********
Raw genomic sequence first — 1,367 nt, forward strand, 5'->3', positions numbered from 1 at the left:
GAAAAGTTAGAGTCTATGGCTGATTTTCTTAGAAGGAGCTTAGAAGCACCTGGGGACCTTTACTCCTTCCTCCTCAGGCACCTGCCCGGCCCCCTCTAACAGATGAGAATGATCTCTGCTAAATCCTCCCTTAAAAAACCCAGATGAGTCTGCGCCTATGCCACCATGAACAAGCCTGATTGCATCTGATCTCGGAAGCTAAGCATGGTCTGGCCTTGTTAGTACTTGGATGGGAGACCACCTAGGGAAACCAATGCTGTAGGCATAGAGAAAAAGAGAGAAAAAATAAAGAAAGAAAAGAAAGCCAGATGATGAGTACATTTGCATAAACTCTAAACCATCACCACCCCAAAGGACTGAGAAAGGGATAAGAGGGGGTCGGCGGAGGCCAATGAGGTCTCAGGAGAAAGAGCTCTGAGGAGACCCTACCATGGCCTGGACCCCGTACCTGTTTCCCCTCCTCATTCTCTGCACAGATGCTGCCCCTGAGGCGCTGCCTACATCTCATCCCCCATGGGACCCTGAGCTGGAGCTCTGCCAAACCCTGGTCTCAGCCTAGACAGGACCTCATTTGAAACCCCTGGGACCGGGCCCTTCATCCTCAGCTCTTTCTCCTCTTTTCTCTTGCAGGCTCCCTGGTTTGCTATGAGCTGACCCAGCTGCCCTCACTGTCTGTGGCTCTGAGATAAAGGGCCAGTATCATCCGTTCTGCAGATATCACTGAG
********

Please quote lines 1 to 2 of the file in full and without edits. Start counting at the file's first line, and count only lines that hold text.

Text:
Raw genomic sequence first — 1,367 nt, forward strand, 5'->3', positions numbered from 1 at the left:
GAAAAGTTAGAGTCTATGGCTGATTTTCTTAGAAGGAGCTTAGAAGCACCTGGGGACCTTTACTCCTTCCTCCTCAGGCACCTGCCCGGCCCCCTCTAACAGATGAGAATGATCTCTGCTAAATCCTCCCTTAAAAAACCCAGATGAGTCTGCGCCTATGCCACCATGAACAAGCCTGATTGCATCTGATCTCGGAAGCTAAGCATGGTCTGGCCTTGTTAGTACTTGGATGGGAGACCACCTAGGGAAACCAATGCTGTAGGCATAGAGAAAAAGAGAGAAAAAATAAAGAAAGAAAAGAAAGCCAGATGATGAGTACATTTGCATAAACTCTAAACCATCACCACCCCAAAGGACTGAGAAAGGGATAAGAGGGGGTCGGCGGAGGCCAATGAGGTCTCAGGAGAAAGAGCTCTGAGGAGACCCTACCATGGCCTGGACCCCGTACCTGTTTCCCCTCCTCATTCTCTGCACAGATGCTGCCCCTGAGGCGCTGCCTACATCTCATCCCCCATGGGACCCTGAGCTGGAGCTCTGCCAAACCCTGGTCTCAGCCTAGACAGGACCTCATTTGAAACCCCTGGGACCGGGCCCTTCATCCTCAGCTCTTTCTCCTCTTTTCTCTTGCAGGCTCCCTGGTTTGCTATGAGCTGACCCAGCTGCCCTCACTGTCTGTGGCTCTGAGATAAAGGGCCAGTATCATCCGTTCTGCAGATATCACTGAG